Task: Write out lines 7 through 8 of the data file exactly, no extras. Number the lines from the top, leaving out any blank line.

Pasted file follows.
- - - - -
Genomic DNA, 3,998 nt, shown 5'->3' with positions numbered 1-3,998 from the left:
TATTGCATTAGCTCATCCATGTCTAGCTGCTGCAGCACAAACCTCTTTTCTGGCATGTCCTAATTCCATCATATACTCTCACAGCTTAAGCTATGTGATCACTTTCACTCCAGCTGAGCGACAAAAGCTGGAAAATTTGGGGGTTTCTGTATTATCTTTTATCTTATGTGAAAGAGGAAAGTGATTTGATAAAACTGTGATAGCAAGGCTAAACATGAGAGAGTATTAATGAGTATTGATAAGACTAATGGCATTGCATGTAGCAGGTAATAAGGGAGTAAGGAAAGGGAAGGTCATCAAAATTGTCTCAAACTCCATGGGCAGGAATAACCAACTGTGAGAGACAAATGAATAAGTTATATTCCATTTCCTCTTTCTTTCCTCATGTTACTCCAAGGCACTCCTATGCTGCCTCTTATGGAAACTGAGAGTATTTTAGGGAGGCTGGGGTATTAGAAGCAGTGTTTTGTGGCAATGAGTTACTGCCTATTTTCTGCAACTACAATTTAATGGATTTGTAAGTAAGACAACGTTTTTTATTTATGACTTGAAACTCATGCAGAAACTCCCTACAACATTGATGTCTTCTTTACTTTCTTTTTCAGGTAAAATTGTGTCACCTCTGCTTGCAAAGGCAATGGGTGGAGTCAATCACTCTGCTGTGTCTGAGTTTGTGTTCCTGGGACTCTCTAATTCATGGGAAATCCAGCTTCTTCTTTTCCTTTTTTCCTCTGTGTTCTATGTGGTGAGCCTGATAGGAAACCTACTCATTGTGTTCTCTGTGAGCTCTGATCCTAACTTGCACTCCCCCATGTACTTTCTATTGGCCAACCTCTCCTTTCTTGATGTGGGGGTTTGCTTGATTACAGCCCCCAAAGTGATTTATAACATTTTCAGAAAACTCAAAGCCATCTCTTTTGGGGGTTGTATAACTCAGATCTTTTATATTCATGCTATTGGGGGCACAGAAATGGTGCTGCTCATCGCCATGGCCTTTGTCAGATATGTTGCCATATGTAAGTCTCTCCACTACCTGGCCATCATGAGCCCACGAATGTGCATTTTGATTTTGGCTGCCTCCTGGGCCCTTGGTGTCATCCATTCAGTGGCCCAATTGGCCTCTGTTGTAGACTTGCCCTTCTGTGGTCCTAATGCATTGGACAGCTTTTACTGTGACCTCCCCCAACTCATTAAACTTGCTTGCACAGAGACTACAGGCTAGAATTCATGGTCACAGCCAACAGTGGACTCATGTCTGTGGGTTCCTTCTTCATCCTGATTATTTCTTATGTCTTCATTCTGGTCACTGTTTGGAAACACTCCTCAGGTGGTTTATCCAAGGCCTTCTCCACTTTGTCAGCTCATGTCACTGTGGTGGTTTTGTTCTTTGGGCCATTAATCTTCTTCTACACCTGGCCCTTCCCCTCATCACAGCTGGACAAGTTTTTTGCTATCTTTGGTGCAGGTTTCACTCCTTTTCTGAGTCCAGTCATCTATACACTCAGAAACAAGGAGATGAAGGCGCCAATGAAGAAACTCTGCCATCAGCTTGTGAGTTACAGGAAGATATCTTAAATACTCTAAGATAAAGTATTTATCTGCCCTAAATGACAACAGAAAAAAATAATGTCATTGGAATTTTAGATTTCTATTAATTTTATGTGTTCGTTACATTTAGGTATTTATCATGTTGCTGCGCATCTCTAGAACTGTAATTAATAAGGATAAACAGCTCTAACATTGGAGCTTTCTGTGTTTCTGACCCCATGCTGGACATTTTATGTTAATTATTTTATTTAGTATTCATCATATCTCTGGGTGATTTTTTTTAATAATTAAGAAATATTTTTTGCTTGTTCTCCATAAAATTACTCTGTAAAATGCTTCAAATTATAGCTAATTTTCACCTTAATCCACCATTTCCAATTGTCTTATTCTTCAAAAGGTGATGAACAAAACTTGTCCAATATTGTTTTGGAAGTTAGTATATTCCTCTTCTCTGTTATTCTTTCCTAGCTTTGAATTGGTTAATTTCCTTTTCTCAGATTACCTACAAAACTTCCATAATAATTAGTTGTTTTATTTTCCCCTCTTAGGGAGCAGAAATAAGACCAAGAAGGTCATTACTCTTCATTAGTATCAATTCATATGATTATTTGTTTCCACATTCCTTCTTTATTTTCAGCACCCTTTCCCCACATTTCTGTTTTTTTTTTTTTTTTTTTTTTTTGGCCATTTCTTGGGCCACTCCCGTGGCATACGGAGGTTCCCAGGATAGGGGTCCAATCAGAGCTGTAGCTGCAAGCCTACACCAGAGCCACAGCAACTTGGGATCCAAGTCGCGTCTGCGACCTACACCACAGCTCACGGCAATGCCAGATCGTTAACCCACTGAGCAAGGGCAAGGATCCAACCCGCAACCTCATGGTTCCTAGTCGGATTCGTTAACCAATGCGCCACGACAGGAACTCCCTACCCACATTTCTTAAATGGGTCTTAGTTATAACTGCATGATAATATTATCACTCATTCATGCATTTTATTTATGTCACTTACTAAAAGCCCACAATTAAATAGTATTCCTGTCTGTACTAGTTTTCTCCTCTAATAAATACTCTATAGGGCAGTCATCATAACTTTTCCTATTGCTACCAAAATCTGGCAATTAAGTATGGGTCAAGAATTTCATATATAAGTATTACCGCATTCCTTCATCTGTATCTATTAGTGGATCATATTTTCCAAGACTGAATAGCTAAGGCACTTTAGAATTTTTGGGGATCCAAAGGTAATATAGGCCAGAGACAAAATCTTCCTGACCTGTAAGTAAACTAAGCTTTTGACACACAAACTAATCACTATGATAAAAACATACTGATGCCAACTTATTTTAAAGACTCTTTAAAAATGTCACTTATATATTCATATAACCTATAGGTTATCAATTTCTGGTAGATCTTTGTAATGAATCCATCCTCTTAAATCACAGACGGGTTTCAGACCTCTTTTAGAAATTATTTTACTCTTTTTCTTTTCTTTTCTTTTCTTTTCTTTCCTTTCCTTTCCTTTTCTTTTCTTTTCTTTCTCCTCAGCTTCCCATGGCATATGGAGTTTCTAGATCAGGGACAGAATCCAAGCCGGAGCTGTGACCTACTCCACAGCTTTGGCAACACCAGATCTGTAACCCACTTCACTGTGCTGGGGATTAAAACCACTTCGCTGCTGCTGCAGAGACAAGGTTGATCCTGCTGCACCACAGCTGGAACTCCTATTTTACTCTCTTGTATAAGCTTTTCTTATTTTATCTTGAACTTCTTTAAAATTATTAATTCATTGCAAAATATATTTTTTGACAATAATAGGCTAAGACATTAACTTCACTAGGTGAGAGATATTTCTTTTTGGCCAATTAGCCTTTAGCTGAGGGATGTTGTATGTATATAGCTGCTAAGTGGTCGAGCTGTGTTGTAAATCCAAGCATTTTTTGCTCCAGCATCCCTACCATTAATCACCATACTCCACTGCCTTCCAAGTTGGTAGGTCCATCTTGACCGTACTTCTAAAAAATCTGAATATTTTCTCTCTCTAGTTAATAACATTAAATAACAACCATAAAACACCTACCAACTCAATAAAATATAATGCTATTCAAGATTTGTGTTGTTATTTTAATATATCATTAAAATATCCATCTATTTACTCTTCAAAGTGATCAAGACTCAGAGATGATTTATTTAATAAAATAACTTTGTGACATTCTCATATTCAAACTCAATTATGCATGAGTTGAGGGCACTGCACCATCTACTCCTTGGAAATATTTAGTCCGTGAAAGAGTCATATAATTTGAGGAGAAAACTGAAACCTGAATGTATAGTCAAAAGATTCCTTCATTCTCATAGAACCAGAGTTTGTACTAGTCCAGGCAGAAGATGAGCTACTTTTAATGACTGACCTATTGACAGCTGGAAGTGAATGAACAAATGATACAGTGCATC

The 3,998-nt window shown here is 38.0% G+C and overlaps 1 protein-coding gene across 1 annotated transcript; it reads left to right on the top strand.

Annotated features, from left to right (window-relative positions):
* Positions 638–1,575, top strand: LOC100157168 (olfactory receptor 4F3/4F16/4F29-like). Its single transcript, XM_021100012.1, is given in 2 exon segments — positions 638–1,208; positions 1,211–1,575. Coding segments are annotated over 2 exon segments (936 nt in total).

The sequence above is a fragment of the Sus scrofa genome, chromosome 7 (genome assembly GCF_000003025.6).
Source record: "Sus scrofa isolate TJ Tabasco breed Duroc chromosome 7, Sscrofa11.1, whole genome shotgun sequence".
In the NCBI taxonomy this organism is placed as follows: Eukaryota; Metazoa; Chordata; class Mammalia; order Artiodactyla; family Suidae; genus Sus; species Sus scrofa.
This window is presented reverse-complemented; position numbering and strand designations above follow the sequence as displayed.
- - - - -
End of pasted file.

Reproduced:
Source record: "Sus scrofa isolate TJ Tabasco breed Duroc chromosome 7, Sscrofa11.1, whole genome shotgun sequence".
In the NCBI taxonomy this organism is placed as follows: Eukaryota; Metazoa; Chordata; class Mammalia; order Artiodactyla; family Suidae; genus Sus; species Sus scrofa.